Like Kat Dixon’s Don’t Go Fish, and Jesse Bradley’s The Serial Rapist Sitting Behind You Is a Robot (both reviewed before for decomP), Venti is a book I carry around with me frequently. I dip in and out of it. It’s like dunking your head underwater and listening to the clicking of the sea.
I was worried it wouldn’t arrive in the post. It was a month and a half late. I blame the snow, the Christmas, the Irish postal system. When it arrived and I unwrapped it, I felt relief, and, on further investigation, a small explosion of delight.
Like Eric Beeny’s Snowing Fireflies, Venti is beautifully made. It’s obvious from the get go that it has been much loved. It is punctuated here and there with stark, angular images (by Matt Kish) inspired by Moby Dick.
The poetry borrows titles from the Bible, ‘For Ishmael and Elijah and Those Who See’; science, ‘Levity, Gravity’ and, ‘Hippocampus, Hippocampus’—the genus of seahorse: the poem plays with the Ancient Greek word forms—; and ‘Octopodes,’ a rare plural of ‘octopus’. The title of the collection, Venti either refers to the Roman gods of the winds, or a network storage system that permanently stores data blocks. Both meanings are possible. On producing the book in my Auntie Hilda’s kitchen (think cats and teapots and a picture of the Sacred Heart), she avidly studied it, but complained of the sometimes long and unintelligible titles. This is not a collection for the uneducated. I had to look up many words on the ever-trusty Wikipedia. Brush up on your reading.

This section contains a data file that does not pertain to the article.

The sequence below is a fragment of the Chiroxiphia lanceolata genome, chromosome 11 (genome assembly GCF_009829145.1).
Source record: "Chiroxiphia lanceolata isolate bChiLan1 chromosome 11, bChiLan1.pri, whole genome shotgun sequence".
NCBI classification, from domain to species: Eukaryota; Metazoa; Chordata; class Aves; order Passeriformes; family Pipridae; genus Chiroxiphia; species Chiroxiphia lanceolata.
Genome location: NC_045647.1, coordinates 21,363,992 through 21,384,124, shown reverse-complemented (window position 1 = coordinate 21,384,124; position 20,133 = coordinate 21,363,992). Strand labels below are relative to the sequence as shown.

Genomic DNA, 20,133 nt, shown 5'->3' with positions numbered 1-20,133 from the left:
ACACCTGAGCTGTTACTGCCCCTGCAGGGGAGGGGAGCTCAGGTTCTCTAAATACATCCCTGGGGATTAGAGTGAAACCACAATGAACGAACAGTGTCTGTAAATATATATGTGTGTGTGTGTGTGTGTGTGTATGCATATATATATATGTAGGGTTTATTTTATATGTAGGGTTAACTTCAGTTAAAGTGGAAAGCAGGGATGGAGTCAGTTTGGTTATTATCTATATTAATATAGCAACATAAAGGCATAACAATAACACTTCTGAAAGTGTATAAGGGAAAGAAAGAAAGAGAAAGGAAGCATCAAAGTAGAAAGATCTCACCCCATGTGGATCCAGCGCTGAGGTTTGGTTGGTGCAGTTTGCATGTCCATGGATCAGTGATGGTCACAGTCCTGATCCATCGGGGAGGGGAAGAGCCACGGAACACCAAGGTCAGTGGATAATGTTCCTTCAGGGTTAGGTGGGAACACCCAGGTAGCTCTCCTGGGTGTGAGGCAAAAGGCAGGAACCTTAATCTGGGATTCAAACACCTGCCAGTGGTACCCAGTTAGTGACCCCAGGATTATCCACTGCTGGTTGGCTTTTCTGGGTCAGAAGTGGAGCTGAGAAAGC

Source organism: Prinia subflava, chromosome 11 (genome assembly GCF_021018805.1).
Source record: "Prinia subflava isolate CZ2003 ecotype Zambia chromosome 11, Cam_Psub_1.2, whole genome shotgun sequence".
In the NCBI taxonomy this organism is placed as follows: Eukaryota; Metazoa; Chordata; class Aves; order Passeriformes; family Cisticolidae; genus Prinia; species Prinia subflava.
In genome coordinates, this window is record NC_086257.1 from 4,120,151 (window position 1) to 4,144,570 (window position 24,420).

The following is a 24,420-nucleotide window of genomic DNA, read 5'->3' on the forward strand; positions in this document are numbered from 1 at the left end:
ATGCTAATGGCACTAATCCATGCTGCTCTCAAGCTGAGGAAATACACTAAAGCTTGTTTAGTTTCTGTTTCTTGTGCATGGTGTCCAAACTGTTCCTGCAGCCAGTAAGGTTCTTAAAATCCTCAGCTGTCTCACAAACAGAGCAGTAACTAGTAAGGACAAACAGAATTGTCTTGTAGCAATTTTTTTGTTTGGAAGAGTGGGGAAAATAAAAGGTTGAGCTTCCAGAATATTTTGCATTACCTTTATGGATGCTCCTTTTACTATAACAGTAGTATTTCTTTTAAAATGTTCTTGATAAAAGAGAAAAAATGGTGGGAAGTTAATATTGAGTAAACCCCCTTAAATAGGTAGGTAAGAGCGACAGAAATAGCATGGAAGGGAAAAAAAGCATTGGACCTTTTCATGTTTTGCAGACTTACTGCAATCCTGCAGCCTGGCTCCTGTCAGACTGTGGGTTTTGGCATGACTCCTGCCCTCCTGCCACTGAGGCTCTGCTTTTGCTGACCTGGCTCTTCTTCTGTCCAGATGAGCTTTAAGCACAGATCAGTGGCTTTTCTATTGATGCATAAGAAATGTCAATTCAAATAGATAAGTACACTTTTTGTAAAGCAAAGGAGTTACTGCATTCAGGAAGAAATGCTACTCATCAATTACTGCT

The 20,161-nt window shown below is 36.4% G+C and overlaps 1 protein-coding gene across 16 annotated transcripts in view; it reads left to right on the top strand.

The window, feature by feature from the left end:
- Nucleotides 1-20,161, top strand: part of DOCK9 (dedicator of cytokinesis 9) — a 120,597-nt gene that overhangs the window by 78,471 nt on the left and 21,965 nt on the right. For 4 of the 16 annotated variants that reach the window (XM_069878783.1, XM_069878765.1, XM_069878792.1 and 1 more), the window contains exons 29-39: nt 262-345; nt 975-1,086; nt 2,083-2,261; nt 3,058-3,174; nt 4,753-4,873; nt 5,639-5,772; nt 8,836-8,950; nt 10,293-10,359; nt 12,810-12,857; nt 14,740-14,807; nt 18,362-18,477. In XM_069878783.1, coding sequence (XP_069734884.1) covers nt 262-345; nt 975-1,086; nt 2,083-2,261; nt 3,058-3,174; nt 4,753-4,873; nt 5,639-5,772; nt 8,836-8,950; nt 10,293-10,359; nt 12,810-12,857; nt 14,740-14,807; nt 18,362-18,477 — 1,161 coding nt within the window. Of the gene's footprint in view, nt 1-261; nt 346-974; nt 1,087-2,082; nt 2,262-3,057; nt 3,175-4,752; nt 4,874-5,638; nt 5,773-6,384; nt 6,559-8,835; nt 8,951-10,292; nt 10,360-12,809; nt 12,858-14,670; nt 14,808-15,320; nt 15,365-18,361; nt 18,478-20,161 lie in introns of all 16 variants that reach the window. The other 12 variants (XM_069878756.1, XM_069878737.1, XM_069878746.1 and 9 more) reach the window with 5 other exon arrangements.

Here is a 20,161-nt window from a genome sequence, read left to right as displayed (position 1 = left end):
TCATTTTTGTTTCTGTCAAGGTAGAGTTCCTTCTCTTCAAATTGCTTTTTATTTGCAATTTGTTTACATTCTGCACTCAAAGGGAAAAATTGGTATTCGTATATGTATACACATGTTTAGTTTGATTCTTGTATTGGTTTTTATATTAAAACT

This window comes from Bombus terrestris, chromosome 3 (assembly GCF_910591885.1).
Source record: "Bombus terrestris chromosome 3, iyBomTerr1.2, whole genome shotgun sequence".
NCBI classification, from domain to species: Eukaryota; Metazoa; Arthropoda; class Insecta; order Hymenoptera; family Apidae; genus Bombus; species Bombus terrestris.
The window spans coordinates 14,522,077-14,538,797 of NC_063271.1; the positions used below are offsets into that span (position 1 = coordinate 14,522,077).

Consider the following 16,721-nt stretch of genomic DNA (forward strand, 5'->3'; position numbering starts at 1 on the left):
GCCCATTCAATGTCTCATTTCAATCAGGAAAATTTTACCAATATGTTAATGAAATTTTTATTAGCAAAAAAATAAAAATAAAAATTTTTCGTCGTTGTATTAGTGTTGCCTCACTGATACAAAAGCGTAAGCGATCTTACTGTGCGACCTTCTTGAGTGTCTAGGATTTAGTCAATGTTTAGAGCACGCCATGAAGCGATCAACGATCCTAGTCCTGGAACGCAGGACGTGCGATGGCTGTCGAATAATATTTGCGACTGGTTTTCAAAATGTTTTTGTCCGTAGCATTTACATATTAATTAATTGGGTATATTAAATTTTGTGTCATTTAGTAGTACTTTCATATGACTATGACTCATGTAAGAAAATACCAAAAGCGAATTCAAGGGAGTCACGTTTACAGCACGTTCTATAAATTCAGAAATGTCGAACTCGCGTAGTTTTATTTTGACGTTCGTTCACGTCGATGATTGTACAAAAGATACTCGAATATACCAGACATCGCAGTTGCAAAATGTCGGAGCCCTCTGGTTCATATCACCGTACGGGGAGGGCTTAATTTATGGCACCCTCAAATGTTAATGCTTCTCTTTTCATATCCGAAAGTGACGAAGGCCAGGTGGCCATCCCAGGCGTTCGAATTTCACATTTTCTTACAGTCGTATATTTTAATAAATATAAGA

The poems. They are tight and controlled and deal with often complicated but elegant images and ideas. From ‘Hippocampus, Hippocampus,’ the first poem in the collection:
the memories of meaning
of things that were and are
lie in your sea-horse structure,
pulling us this way and that,
making the past the present
ripe for reminiscence,
ready for what will be.
Some of the poems remind me of the early work of the British Laureate Ted Hughes, in that they concern themselves with the natural world; octopuses, seahorses, trees, the moon, horses, hares. ‘May Fly,’ in particular has striking similarities to his ‘Examination at the Womb Door,’ from Crow:
When is the dead time, mother?
What time is it now, mother?
One micron past midnight.
And so on.
In summary, there is a 19th century air of education and classical allusion here that is charming if somewhat elitist. Secondly, the poetry itself is beautiful and fragile. It wavers on the edges of things. Lastly, my favourite poem is ‘Northern Lights’. Short and sweet:
What a mouthful that is.